BLAST (Basic Local Alignment Search Tool) is a set of algorithms available at NCBI that allow you to use a DNA, RNA or protein sequence to find similar sequences in the NCBI databases. There are many flavors of BLAST that accomodate different types of sequence, but they operate in similar ways. See below for more details
An E-value, aka the “expect value”, is the number of matches you’d expect to get by random chance in a given database/query combo (false positives). Smaller numbers are better because false positives are bad. This depends on the length of the query and the size of the database.
For example, if you search two databases with the same sequence, you would get different expect values depending on the size of the databases. The E-value would be bigger in the larger databases, because it provides more opportunity for false positives.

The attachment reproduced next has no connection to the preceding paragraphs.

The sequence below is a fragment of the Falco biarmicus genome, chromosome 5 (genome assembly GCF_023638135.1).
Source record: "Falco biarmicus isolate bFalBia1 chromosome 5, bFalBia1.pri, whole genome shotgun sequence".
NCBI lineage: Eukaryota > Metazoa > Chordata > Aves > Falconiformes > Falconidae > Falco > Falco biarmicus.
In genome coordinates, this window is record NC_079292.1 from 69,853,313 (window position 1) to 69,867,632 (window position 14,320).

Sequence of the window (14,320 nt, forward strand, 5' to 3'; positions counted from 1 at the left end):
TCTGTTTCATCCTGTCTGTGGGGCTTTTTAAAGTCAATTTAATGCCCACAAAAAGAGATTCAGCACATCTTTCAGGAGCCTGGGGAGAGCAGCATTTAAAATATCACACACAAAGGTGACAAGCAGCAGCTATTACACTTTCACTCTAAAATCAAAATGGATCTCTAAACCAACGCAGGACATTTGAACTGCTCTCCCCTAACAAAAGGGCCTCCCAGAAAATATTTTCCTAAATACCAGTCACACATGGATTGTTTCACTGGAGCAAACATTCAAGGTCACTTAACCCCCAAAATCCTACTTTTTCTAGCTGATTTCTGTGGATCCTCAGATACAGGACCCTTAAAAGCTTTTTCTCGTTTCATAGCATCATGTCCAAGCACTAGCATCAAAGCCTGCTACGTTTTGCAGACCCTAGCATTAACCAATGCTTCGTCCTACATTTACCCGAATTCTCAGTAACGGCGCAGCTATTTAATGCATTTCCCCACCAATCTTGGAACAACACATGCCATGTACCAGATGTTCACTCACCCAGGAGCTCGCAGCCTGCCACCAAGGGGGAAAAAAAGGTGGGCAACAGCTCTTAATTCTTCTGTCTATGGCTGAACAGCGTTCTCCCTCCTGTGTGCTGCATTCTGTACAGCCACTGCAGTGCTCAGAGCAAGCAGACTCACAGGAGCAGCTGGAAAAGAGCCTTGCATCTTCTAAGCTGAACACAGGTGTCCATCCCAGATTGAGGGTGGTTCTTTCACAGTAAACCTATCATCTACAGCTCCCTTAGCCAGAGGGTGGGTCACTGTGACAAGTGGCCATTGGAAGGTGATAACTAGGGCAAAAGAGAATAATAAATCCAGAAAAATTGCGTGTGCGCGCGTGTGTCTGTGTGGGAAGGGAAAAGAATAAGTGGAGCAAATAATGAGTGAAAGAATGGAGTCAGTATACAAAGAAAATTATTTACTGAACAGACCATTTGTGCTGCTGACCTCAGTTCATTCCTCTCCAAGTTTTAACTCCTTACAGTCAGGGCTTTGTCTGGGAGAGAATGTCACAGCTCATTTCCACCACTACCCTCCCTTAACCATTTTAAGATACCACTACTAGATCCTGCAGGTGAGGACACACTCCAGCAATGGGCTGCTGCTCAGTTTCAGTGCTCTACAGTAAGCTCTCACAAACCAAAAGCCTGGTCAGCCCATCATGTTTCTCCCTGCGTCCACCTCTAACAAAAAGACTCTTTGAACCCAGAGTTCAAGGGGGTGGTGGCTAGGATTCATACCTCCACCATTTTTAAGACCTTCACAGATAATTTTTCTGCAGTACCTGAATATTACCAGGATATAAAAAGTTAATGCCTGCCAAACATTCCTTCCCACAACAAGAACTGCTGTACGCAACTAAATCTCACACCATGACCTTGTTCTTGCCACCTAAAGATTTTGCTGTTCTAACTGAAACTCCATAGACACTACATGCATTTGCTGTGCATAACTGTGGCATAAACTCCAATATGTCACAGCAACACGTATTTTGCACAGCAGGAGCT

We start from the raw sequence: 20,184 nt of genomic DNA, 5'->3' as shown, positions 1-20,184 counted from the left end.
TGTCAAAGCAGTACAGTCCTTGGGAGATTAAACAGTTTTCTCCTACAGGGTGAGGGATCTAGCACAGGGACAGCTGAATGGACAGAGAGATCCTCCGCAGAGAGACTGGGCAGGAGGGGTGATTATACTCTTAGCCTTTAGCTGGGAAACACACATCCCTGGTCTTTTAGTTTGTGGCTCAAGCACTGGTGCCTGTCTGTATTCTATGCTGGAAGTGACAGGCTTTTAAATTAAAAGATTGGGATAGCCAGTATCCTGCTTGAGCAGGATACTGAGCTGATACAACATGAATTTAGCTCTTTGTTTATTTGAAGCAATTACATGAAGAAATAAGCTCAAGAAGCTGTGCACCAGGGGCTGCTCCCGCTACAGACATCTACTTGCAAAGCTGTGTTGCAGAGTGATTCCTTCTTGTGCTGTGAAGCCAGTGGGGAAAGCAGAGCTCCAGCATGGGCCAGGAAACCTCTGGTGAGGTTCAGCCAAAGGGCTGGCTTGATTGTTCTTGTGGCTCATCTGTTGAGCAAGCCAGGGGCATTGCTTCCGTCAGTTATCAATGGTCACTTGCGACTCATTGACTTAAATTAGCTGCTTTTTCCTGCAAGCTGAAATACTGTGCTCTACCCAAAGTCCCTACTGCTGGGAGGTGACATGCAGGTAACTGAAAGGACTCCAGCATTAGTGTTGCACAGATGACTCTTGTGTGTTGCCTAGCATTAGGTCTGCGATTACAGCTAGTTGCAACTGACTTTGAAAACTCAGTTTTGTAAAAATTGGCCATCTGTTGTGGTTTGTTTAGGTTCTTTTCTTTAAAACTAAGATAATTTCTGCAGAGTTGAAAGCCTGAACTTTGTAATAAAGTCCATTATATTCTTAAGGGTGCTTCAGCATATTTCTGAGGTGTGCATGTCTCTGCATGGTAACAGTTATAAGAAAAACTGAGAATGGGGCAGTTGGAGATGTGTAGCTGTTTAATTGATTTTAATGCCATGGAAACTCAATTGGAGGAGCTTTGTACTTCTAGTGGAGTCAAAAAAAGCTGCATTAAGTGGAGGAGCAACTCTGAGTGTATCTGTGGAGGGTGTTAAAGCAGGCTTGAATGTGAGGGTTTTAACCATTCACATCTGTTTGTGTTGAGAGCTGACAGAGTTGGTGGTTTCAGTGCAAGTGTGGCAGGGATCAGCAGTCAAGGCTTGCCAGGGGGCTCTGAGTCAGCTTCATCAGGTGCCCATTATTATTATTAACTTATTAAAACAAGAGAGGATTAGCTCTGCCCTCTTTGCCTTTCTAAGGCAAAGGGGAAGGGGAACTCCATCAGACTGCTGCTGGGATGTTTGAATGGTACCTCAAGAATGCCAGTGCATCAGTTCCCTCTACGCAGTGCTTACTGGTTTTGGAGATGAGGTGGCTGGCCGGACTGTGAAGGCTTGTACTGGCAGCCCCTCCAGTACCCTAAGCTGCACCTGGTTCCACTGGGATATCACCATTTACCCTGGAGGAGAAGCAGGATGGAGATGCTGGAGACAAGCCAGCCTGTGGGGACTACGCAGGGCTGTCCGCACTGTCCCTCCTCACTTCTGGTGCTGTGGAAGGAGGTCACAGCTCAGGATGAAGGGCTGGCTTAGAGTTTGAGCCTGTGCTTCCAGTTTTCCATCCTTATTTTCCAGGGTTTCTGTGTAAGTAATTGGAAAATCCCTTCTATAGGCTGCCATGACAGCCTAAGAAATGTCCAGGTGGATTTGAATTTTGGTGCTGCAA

An alignment score is a measure of how well the query and a given search result (subject) are aligned.
The score is determined by the scoring parameters like match/mismatch scores, which are usually positive for matching bases and negatives for mismatched bases, and gap penalties, which have negative scores for opening and extending gaps in the alignment.
Higher alignment scores are better, but they depend heavily on sequence length, so don't try to compare alignment scores between different BLAST queries.
Before you can use BLAST, here's the information you need:
Your advisor walks in to the lab and says:
"I have this nucleotide sequence derived from wild-type mouse DNA. What gene is it? What does this gene do?"
How do you figure this out? USE BLAST!
Entering your query: